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For our final instalment in recognition of mental health awareness week, The Ottawa Mission is very pleased to bring you the story of the work of our dedicated Coordinator of Mental Health Services Jordanna Marchand.

Key to Jordanna’s work with clients is addressing the stigma surrounding both homelessness and living with a mental health condition. “The stigma for each of these circumstances is heavy and so our clients are doubly burdened, which makes it very difficult for them to ask for help,” she notes. “This is particularly the case for men who are homeless with mental health conditions since men are often socialized to take care of their own problems and not to ask for help.”

Building and sustaining rapport with clients is essential to lessening the grip of stigma and supporting them. Jordanna notes the importance of warmth, reliability, consistency and showing an interest in the details of clients’ lives as ways to build and maintain rapport.

Acknowledgement of larger societal issues that affect clients and their journey into homelessness and mental health conditions is also crucial. “Many shelter clients with mental health conditions have experienced poverty, a lack of affordable housing, violence, nowhere to go after exiting the child welfare system, discrimination due to their background, and many other issues. It’s important that we recognize these factors to let clients know that we understand the collective impact on their situation. This reduces feelings of isolation and empowers clients to work toward healthier and interdependent lives.”

Jordanna also works with partner organizations, including the Canadian Mental Health Association and the Royal Ottawa Hospital to support clients. The shelter has a fulltime CMHA caseworker who engages with clients with severe mental health conditions who need specialized support and intensive engagement. A part-time psychiatric nurse with the ROH’s outreach team works within the Mission and Jordanna supports the referral of clients to the ROH’s outreach program to receive psychiatric services. Partnership in service provision is essential to meeting the mental health needs of the Mission’s clients given their diversity.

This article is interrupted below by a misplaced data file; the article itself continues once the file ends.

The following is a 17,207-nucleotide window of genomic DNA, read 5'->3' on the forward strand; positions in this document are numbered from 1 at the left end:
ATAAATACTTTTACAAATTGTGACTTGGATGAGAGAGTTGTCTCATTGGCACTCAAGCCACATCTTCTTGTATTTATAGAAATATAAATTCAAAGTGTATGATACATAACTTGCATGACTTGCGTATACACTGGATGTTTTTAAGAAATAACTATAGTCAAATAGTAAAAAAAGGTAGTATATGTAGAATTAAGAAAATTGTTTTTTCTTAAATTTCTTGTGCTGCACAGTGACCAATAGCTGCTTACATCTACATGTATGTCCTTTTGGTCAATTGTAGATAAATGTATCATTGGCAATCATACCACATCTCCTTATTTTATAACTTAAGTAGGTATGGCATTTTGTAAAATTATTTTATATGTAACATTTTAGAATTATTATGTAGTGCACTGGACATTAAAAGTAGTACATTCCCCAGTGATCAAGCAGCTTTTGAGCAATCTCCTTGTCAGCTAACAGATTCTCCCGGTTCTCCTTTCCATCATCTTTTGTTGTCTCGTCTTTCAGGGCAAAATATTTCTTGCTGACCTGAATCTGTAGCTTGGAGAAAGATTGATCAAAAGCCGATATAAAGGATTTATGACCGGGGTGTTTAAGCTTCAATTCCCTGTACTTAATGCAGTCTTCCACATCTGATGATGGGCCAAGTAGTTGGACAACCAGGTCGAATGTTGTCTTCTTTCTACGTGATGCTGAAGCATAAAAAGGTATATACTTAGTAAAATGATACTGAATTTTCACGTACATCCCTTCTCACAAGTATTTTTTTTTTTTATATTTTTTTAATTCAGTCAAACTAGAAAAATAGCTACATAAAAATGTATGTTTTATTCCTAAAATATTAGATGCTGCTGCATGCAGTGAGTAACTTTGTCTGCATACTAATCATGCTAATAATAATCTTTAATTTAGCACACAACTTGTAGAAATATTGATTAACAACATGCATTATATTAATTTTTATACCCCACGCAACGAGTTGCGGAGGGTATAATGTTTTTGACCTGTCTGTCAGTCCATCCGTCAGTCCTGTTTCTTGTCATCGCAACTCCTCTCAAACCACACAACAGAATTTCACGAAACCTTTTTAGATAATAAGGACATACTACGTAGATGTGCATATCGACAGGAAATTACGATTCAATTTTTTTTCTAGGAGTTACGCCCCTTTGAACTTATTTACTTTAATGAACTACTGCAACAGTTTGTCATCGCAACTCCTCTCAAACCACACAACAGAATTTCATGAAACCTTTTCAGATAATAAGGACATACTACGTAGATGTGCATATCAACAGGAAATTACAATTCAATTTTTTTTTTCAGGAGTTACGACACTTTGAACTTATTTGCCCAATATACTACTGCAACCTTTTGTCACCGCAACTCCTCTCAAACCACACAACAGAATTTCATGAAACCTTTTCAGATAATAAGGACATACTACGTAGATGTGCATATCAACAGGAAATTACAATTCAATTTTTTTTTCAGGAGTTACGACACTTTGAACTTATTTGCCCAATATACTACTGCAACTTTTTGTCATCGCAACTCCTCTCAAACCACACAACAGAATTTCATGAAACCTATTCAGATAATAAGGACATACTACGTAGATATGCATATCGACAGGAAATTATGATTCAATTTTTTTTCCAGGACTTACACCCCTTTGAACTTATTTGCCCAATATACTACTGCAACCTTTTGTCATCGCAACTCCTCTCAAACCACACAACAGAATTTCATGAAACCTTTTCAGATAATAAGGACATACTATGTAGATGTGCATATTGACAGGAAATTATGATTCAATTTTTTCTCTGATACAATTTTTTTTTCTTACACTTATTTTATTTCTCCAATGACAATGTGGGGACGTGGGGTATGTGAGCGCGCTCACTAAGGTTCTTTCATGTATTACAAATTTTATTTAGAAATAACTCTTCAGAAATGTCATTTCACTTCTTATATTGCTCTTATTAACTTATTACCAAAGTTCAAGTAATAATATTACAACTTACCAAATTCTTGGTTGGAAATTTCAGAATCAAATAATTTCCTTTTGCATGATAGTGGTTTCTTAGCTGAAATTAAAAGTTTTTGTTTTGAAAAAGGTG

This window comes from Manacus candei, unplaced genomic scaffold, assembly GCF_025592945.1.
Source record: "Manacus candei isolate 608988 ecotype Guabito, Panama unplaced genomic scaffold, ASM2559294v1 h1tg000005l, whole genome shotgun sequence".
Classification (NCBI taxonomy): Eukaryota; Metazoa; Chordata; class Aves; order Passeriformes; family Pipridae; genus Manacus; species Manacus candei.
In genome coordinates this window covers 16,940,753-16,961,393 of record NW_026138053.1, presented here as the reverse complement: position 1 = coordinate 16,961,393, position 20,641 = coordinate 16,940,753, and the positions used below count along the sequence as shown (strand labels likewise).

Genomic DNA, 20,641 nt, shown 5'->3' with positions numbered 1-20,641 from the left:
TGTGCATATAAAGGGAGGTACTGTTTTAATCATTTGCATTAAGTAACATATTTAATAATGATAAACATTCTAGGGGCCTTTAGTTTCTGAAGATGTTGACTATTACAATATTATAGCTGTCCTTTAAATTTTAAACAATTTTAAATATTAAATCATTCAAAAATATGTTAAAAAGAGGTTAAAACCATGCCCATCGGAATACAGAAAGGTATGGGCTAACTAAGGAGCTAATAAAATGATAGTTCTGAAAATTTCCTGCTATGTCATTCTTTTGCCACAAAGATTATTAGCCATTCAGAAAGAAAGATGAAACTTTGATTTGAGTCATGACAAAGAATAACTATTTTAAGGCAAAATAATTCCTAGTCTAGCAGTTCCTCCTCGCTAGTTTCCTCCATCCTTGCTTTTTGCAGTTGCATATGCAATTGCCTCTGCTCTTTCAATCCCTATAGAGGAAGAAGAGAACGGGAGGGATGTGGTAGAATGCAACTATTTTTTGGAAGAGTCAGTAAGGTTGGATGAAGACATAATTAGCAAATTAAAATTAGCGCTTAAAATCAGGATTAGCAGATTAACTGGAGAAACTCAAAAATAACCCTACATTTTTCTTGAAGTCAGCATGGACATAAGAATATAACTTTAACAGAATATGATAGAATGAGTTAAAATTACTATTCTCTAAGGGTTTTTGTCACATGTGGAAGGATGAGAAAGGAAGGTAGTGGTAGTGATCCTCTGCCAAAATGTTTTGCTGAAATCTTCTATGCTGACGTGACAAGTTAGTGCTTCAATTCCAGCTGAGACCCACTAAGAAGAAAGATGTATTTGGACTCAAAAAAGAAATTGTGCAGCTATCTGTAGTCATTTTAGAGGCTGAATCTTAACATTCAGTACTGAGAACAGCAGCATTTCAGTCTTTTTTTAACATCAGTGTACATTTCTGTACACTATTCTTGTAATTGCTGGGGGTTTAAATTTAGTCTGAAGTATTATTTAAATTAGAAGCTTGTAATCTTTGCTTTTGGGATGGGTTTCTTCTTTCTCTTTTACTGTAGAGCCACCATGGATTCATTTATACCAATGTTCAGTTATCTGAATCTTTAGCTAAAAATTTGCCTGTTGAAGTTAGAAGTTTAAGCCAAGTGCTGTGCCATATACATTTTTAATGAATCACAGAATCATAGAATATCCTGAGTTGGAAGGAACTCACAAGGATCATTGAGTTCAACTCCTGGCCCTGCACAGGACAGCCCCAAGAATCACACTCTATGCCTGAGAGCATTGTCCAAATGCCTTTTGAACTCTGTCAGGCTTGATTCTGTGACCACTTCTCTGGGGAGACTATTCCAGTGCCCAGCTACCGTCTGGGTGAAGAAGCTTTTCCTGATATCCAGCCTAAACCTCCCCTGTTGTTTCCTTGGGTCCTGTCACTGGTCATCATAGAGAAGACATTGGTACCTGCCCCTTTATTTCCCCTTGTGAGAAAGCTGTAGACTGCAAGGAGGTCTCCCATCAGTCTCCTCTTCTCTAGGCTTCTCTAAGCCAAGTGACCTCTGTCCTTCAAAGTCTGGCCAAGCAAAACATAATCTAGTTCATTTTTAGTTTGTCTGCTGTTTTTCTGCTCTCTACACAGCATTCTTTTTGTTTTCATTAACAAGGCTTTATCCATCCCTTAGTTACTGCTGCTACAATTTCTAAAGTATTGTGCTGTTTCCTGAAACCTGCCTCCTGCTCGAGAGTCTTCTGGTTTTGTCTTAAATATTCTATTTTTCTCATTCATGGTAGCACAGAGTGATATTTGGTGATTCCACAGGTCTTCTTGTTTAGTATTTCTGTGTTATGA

“Homelessness doesn’t discriminate and no one is immune to mental health issues. Our clients come from very diverse backgrounds: some are highly educated; some have come from high-profile professional careers; some are very talented artists. No matter who they are or where they come from, we owe them fundamental recognition of their human dignity and respect for their innate human rights, to which everyone is entitled by virtue of being human.”

Jordanna notes the strength of her clients in her daily work with them. “I’m very honoured that clients feel comfortable sharing the private aspects of their lives. It takes tremendous courage to disclose this information as part of working toward a healthier life. It’s my commitment to work with them in them in the most compassionate and supportive way that I can.”